View Full Version : POLL: I Voted For Candidate X Because...
Aldeth the Foppish Idiot
Tue, 9th Nov '04, 10:04pm
I realize that there are a high percentage of people who are not U.S. citizens on this board. If you are one of these people, where ever I say, "I voted for this canidate" substitute "I would have voted for this canidate but I couldn't by dint of not being a U.S. citizen." Similarly if you are under 18, do the same thing except say, "by dint of not being of legal age to vote."
[ November 15, 2004, 22:24: Message edited by: Beren ]
This poll contains 2 question(s). 41 user(s) have voted.
You may not view the results of this poll without voting.
Poll Results: I Voted For Canidate X Because... (41 votes.)
I Voted For Kerry Because... (Choose 1)
* I agreed whole heartily with most/all his views and ideas. - 10% (4)
* I disliked Bush so much, I would have voted for anyone the Democrats nominated. - 61% (25)
* I did not/would not vote for Kerry. - 29% (12)
I Voted For Bush Because... (Choose 1)
* I agreed whole heartily with most/all his views and ideas. - 10% (4)
* I disliked Kerry so much, that Bush was the only option remaining with a chance to win. - 12% (5)
* I did not/would not vote for Bush. - 78% (32)
Tue, 9th Nov '04, 10:07pm
Put me squarely in the "anyone but Bush" camp.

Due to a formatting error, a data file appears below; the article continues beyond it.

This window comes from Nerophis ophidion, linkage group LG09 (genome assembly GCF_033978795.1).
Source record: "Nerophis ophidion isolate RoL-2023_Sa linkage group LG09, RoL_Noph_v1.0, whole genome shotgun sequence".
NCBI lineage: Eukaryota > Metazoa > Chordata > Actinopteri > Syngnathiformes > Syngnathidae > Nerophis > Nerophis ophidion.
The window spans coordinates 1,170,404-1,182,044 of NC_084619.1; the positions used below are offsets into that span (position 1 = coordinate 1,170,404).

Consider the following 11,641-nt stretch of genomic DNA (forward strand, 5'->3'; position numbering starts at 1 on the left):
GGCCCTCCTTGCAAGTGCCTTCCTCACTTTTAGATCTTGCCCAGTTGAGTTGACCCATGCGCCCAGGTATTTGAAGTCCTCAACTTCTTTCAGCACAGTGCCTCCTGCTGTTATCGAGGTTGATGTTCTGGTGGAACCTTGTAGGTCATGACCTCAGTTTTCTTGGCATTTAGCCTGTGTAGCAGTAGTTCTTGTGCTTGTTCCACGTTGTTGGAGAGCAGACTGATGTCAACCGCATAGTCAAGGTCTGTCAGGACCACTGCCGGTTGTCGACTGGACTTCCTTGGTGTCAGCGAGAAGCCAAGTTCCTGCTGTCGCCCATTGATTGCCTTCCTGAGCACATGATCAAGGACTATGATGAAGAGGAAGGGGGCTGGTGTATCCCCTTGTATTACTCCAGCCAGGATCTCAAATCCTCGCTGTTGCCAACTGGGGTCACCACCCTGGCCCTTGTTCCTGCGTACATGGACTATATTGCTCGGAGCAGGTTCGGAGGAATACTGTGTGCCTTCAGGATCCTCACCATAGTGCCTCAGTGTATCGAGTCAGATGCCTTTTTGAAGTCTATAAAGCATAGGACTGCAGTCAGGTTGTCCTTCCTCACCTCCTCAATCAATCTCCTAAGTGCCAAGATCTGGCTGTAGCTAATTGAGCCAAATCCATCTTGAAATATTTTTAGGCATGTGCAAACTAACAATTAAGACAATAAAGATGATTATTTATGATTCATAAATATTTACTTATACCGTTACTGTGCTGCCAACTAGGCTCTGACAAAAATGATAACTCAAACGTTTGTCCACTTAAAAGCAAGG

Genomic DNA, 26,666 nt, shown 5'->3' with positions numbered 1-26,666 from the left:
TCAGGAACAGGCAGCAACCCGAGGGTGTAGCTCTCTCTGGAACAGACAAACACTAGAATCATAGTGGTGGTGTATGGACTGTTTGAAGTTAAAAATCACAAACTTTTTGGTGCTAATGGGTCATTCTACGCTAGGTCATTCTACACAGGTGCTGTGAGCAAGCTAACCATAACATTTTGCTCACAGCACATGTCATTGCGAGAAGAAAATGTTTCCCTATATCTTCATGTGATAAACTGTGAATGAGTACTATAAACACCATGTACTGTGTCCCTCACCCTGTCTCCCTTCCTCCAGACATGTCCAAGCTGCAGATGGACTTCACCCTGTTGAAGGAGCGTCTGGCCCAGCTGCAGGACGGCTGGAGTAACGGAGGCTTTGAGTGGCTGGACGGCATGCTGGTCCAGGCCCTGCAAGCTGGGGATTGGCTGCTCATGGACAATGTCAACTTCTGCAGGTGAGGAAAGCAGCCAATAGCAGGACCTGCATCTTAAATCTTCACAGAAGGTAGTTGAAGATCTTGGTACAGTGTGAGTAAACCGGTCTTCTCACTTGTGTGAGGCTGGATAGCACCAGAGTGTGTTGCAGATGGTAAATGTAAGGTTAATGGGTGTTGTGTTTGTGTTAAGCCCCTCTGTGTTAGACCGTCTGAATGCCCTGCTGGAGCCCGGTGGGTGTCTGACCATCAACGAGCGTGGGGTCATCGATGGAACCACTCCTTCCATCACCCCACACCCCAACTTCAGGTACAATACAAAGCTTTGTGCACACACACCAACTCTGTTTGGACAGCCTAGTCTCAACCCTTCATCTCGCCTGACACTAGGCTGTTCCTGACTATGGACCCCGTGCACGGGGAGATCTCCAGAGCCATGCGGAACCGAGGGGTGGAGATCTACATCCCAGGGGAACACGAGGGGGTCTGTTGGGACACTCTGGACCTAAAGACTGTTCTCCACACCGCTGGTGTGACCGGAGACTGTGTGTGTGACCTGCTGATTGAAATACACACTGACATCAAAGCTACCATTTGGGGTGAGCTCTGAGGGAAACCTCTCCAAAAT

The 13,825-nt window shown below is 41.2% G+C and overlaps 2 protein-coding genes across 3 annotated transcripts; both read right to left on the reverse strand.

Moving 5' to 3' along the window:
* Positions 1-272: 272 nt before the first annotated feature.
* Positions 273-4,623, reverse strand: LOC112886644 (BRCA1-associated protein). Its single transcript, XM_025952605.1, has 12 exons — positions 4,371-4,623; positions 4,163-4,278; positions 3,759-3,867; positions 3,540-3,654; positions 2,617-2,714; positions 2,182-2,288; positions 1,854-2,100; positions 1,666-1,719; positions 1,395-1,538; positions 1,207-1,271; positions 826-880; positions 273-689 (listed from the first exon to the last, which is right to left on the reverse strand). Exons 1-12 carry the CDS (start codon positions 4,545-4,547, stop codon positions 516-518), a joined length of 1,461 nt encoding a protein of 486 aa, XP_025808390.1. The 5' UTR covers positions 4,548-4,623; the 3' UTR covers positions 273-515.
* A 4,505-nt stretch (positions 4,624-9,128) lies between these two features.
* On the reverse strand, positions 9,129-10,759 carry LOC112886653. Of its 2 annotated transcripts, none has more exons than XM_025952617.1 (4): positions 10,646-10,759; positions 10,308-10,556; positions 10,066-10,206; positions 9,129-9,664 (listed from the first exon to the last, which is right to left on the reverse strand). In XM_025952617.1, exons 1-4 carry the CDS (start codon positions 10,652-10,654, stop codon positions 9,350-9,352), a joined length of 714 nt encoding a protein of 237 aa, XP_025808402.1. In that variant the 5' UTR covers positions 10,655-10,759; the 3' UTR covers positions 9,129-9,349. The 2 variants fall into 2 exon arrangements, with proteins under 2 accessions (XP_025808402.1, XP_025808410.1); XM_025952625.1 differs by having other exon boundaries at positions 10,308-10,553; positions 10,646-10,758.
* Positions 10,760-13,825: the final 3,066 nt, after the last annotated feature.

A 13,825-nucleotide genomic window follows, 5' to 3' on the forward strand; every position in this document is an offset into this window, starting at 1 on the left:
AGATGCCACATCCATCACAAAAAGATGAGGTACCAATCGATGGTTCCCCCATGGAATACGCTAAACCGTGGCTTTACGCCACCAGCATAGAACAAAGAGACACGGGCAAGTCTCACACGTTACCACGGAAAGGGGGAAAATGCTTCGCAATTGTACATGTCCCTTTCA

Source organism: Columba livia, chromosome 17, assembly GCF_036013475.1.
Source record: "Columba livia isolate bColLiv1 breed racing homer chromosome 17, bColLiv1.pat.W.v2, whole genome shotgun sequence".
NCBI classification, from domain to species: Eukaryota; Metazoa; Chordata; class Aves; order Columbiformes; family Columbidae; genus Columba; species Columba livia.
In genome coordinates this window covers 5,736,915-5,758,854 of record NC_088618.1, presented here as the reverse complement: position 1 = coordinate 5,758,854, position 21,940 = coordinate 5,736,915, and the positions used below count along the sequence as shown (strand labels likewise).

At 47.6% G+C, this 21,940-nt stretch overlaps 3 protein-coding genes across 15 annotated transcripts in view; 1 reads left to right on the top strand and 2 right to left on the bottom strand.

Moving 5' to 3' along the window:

Tue, 9th Nov '04, 10:16pm
This poll is missing an option for me to answer, namely:
"Despite the fun of the debates here and the excitement of the election day vote count itself, I didn't really mind which of the two won because I can't see how either of them will make much difference to my daily life. I would have voted for a minor candidate as part of chipping away at the two party system."
Tue, 9th Nov '04, 10:43pm
Put me in the camp of people who don't care who's in the white House, because it's all the same anyway.
Tue, 9th Nov '04, 10:46pm
I am not sure anymore, I think Bush is horribly bad for the US and may very well be both the first and second step towards an totalitarian America. Even not considering that I think the US is much worse off with Bush as president.
What I cant decide on is whether this is a good thing or not. I see the current world situation with supreme US hegemony as very dangerous. What if some true fascist loonie gets into power in the US, what then? Who will stand against the US then? Germany had many equals to stand against them when they went nazi, who will stand against the US if that would come to pass? During Bush's reign the US has weakened their own power, completely annihiliated their credibility which is a great source of power and alienated many traditional allies, not all but a few. Also the actions of the Bush regime has lead the governments in many other countries to look at their own house and consolidate their power. I think Bush's actions the last years have made for the EU than any amount of propaganda from Brussels. In Asia many of the smaller countries are now looking to China as main partner instead of the US.